In accordance with another important aspect of the present invention, strut adjustment means is provided that is readily accessible from the underside of the vehicle on which the strut is installed. By means of presetting the adjustment. the active post-installation volume of the fluid cavity can be reduced or increased to suit whereby to increase or decrease the precharge pressure imposed on the compressible fluid within the cavity. The effect of the changing volume of the pre-filled cavity is to impose an inversely correlated change on the spring rate properties of the fluid and in turn on the operating suspension characteristics of the suspension system.

In a still further important aspect of the invention, a control bleed path comprising a parallel division of the damping orifice is provided between the opposite surfaces of the piston for controlling the dynamic pressure and damping associated with excursions of the housing. As an optional feature, the flow area of the parallel damping orifice can be selectively varied to change the damping characteristics of the system.

In a still further aspect of the invention, there is provided a novel seal construction in the gland areas about the individual shaft ends in which the glands provide a controlled spread apart support of the bearing load while the seals prevent loss of fluid despite the magnitude of differential dynamic fluid pressures being imposed thereat.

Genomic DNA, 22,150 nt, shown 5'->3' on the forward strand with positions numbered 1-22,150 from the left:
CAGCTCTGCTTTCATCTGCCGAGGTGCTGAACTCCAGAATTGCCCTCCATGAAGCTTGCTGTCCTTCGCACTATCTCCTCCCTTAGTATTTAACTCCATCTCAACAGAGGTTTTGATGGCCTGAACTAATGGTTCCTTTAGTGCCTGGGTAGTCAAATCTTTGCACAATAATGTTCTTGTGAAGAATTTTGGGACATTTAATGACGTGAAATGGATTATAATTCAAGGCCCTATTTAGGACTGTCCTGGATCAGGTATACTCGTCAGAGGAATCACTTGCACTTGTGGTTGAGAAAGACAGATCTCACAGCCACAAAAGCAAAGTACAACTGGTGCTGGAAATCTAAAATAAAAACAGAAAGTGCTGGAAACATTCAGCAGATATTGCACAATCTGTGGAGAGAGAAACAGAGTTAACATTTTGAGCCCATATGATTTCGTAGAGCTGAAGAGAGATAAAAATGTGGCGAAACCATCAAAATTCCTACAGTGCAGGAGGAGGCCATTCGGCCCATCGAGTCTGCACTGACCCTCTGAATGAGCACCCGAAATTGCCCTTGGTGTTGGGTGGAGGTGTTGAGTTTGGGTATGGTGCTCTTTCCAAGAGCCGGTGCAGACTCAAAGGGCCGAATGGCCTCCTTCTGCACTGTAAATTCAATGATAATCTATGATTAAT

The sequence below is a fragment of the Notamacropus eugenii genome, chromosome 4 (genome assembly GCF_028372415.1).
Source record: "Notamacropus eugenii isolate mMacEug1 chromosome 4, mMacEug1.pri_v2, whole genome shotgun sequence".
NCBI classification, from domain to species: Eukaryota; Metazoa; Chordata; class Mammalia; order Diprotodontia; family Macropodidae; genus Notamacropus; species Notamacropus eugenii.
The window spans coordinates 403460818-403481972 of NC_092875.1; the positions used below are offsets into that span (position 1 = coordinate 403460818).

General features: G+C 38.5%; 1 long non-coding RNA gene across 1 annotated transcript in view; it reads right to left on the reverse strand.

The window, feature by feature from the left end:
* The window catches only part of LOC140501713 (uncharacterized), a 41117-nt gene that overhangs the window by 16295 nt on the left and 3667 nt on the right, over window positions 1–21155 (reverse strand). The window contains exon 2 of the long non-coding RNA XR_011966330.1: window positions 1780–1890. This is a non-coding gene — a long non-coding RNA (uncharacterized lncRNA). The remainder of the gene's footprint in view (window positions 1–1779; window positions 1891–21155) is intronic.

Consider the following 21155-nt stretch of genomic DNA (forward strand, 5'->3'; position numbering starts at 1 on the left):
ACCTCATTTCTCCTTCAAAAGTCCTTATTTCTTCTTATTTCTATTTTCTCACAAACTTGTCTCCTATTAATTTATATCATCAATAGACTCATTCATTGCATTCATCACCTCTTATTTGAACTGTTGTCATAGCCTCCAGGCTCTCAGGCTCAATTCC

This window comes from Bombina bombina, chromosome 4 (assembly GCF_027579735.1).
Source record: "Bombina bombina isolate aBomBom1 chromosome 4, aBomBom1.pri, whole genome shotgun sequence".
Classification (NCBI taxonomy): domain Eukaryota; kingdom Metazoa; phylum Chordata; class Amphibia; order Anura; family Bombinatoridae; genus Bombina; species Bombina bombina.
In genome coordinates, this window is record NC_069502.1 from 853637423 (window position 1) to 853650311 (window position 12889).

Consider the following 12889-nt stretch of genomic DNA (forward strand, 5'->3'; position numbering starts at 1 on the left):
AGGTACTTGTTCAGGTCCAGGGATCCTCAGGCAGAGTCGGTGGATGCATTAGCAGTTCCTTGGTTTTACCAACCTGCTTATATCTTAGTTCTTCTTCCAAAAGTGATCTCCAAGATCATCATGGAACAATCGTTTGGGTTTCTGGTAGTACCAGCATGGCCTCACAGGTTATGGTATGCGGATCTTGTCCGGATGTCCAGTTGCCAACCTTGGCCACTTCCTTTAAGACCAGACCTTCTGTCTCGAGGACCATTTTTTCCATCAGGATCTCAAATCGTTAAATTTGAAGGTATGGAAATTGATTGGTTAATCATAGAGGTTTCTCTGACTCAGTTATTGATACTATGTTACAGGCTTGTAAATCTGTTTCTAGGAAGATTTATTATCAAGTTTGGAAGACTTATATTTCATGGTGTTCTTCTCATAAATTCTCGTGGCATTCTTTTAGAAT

The above noted features and advantages of the invention as well as other superior aspects thereof will be further appreciated by those skilled in the art upon reading the detailed description which follows in conjunction with the drawings.

BRIEF DESCRIPTION OF THE DRAWINGS

FIG. 1 is a side elevation of an automotive type vehicle utilizing the spring suspension system in accordance herewith;

FIG. 2 is a sectional elevation of a front spring suspension strut of the type utilized in the automobile of FIG. 1;

FIG. 3 is a sectional view taken substantially from the position 3--3 of FIG. 2;

FIG. 4 is a fragmentary view similar to FIG. 2 illustrating a first adjustment modification in accordance with the invention;

FIG. 5 is a fragmentary view similar to FIG. 2 illustrating a second adjustment modification in accordance with invention;

FIG. 6 is a fragmentary view similar to FIG. 2 illustrating a third adjustment modification in accordance with the invention;

FIG. 7 is a fragmentary view similar to FIG. 2 of a rear spring suspension strut utilized in the automobile of FIG. 1;

FIG. 8 is a load versus deflection curve derived from the suspension strut hereof supported on the front suspension of a 1986 Ford Escort;

FIG. 9 is a load versus deflection curve for the modification of FIG. 6; and